Out of all menopause symptoms, burning tongue is one of the most difficult ones to stand. As such, finding immediate help is of the essence. Fortunately, there is no shortage of effective treatments for burning mouth syndrome, ranging from natural options to more conventional approaches.
Keep on reading to find out how to treat burning tongue syndrome during menopause and finally go back to living the symptom-free life you deserve.
Three Approaches to Treating Burning Tongue
The treatment of burning mouth syndrome consists of three approaches: (1) Lifestyle changes, (2) Alternative medicine, and (3) Conventional medicine. To keep treatment safe and risk-free, women can begin with natural approaches and move on to more conventional treatments only if necessary.
Lifestyle Changes for Burning Tongue Treatment
The first stage of burning mouth treatment requires the greatest self-discipline, but it entails virtually no risks. It consists of making lifestyle adjustments to relieve symptoms, promote hormonal balance, and improve overall health.
How to treat burning tongue naturally starts with a woman's diet. To build a wholesome menopause diet that can help balance hormones and relieve symptoms, she should include healthy fats, complex carbs, and lean protein into her diet, which are also rich in the following nutrients:
- Phytoestrogens are plant compounds that promote hormonal balance and treat burning tongue syndrome by mimicking the action of estrogen in the body.
Soy, flax, oats, sesame, lentils, apples
- Iron deficiency has been identified as the potential cause of painful symptoms of burning mouth syndrome.1
Spinach, figs, pine nuts, apricots
- Zinc deficits have been diagnosed in many women with burning mouth syndrome, suggesting a causative relationship.2
Mushroom, nuts, sesame, dark chocolate
- B-complex vitamin deficiency (especially vitamin B6) has been found to affect mouth tissues and potentially cause burning mouth syndrome.3
Eggs, almonds, peanuts, sweet potato
Moreover, staying properly hydrated, sucking on crushed ice, and avoiding food triggers - such as spicy food - can bring significant relief from burning mouth symptoms.
To make the treatment of burning mouth syndrome more effective, women are encouraged to keep up with regular exercise. It can help relieve symptoms by exerting beneficial effects on hormonal equilibrium. Staying physically active can also help relieve stress, which is thought to be one of the causes of burning mouth.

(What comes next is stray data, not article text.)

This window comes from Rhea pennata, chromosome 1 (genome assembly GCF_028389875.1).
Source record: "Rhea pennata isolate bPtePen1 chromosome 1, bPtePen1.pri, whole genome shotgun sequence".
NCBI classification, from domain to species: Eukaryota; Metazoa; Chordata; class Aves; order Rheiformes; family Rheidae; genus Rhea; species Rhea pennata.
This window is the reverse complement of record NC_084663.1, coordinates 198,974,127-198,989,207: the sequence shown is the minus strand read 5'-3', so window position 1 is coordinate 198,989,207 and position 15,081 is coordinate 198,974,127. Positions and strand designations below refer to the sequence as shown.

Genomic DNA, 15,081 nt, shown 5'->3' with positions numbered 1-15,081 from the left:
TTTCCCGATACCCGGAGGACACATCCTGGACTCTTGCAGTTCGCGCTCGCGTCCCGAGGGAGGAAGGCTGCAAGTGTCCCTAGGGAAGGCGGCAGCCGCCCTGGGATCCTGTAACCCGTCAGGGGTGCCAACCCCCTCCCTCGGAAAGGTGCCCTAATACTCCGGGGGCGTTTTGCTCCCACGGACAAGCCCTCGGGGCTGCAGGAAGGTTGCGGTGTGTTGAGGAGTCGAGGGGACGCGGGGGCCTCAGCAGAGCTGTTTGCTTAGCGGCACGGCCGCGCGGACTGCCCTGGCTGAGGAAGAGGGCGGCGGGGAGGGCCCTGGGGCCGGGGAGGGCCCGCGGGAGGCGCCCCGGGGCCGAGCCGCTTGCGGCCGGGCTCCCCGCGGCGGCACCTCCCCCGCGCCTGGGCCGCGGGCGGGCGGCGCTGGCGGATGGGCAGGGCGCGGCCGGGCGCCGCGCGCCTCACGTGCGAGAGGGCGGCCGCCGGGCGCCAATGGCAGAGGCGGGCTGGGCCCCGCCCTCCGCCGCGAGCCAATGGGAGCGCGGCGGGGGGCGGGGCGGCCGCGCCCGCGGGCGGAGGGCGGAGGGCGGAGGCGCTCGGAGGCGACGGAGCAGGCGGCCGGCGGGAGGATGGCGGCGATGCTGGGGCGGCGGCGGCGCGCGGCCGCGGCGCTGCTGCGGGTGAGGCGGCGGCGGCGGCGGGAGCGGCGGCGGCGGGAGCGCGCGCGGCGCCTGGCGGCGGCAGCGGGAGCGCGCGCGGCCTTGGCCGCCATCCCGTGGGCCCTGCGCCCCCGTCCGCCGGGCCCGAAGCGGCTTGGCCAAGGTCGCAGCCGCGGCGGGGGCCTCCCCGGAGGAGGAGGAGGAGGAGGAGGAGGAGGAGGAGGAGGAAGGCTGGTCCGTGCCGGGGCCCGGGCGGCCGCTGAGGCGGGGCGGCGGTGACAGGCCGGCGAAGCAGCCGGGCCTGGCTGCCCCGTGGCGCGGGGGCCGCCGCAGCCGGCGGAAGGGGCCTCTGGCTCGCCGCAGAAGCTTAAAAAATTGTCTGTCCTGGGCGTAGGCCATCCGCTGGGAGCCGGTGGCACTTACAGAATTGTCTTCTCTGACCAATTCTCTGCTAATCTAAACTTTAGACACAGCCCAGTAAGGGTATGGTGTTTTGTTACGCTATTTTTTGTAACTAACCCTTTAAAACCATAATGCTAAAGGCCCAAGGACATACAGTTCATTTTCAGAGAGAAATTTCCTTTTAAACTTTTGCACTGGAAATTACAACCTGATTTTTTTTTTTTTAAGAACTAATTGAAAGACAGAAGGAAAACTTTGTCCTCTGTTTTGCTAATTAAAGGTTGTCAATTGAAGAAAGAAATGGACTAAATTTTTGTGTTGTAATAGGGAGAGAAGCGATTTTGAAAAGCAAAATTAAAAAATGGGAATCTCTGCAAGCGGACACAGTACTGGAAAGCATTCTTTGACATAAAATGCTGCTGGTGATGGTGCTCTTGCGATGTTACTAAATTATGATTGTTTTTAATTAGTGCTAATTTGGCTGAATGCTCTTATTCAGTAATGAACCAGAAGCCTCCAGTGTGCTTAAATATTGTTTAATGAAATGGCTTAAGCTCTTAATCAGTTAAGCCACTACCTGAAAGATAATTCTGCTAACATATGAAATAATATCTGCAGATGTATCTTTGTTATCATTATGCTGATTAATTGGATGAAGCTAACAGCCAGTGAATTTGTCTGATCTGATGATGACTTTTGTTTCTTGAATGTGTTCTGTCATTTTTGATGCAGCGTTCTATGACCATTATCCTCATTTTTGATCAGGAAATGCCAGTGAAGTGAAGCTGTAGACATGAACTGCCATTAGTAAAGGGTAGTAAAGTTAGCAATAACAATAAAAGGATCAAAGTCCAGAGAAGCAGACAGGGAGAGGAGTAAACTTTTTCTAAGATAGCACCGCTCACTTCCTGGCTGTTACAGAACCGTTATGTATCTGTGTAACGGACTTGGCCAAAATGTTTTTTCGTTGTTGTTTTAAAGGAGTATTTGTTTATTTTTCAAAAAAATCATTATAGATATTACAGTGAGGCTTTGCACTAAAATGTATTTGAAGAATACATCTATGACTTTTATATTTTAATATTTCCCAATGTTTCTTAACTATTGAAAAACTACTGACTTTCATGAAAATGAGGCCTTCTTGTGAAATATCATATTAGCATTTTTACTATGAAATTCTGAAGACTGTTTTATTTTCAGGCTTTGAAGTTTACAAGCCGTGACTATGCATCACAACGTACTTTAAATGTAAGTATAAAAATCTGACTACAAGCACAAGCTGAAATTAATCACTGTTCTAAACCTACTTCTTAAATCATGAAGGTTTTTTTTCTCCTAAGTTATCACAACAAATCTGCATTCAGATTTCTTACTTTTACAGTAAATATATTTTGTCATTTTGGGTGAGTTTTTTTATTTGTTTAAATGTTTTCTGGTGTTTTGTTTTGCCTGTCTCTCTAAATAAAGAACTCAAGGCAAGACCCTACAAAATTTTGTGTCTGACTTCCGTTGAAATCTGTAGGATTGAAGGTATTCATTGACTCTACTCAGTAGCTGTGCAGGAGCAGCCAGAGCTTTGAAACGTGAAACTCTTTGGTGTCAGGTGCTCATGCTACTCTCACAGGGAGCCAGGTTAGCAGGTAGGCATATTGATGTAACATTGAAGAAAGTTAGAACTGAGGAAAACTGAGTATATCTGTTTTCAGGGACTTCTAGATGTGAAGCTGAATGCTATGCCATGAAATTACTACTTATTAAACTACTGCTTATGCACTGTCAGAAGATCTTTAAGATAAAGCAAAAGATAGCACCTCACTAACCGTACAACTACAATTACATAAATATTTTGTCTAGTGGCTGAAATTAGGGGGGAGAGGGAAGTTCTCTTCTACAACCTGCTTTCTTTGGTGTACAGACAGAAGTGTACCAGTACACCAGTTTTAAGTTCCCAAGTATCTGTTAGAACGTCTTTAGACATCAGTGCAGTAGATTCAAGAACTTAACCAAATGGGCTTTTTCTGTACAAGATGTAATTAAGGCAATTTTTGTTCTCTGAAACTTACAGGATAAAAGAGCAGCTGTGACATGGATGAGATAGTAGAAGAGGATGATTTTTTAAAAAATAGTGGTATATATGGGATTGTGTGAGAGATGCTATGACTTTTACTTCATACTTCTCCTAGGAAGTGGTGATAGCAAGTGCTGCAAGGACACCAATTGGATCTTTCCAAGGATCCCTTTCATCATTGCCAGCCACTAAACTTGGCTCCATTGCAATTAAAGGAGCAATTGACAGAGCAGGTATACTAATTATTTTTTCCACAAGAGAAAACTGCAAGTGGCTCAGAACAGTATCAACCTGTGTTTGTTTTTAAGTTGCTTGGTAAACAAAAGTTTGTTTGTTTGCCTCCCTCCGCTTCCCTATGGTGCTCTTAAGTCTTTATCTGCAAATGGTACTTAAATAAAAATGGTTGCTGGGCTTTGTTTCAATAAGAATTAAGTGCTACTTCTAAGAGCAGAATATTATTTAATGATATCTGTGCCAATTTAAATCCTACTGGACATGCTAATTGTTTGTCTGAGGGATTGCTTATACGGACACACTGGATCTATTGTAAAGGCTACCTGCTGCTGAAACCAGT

Amount: For burning mouth treatment, women are advised to focus on getting 150 minutes per week of low to moderate physical activity, or 75 minutes of vigorous workouts weekly.4
Type: Women should opt for the types of exercises they most enjoy, while remembering to combine aerobic and muscle-strengthening workouts for optimal results.
Useful tips: Beginners can start reaping benefits from a few minutes of exercise per day and gradually building up to the recommended amount.
Precautions: To prevent fractures due to osteoporosis, menopausal women are advised to stay away from strenuous or injury-prone workouts.
To complement a healthy diet and regular exercise, menopausal women can implement numerous wholesome habits that will help them optimize their physical and psychological health as part of burning mouth treatment.
Reducing stress and anxious thoughts can be highly beneficial in treating burning mouth as they can be the cause of symptoms as well as the result of them.5 Opt for biofeedback, meditation, and deep breathing exercises.
Finding a support group or engaging in a hobby to nourish the mind and help cope with painful symptoms can be a beneficial addition to a treatment plan.
Choosing mild oral products, such as gentle or flavor-free toothpaste or herbal oral rinses, can help relieve or prevent symptoms of burning mouth syndrome more effectively.
Quitting smoking and cutting down on alcohol should be a permanent part of burning mouth treatment as they are known to trigger or aggravate the symptoms.6
Alternative Medicine for Burning Tongue Treatment
The second stage of burning tongue treatment offers a variety of options, including herbal supplements.They involve little to no risk, are easy to follow, and tackle the underlying cause of menopause symptoms, hormonal imbalance.
There are two kinds of herbal supplements that might be considered for treating burning tongue: phytoestrogenic and herbal-balancing supplements.
Phytoestrogenic supplements, like black cohosh, contain phytoestrogens, whose function is similar to that of estrogen. As such, they help balance hormone levels, thus treating burning tongue and other symptoms. However, their extended use is not recommended as it can make the body less capable of producing its own hormones, causing further drop.
Hormone-Regulating Herbal Supplements
Hormone-regulating supplements, like Macafem, nourish the endocrine glands with beneficial alkaloids, instead of introducing exogenous hormones. This stimulates their optimal hormonal production to treat burning tongue and other symptoms of menopause. Because of this, they are considered one of the safest and most effective long-term treatments.
From Nature and Health Magazine, Dr. Chacon says:
"Macafem's nutrients help restore natural hormones in women. Unlike hormone drugs, which are basically resumed in taking synthetic hormones, Macafem acts totally different in your body. It nourishes and stimulates your own natural hormone production by inducing the optimal functioning of the pituitary and endocrine glands." Click on the following link to learn more about Macafem.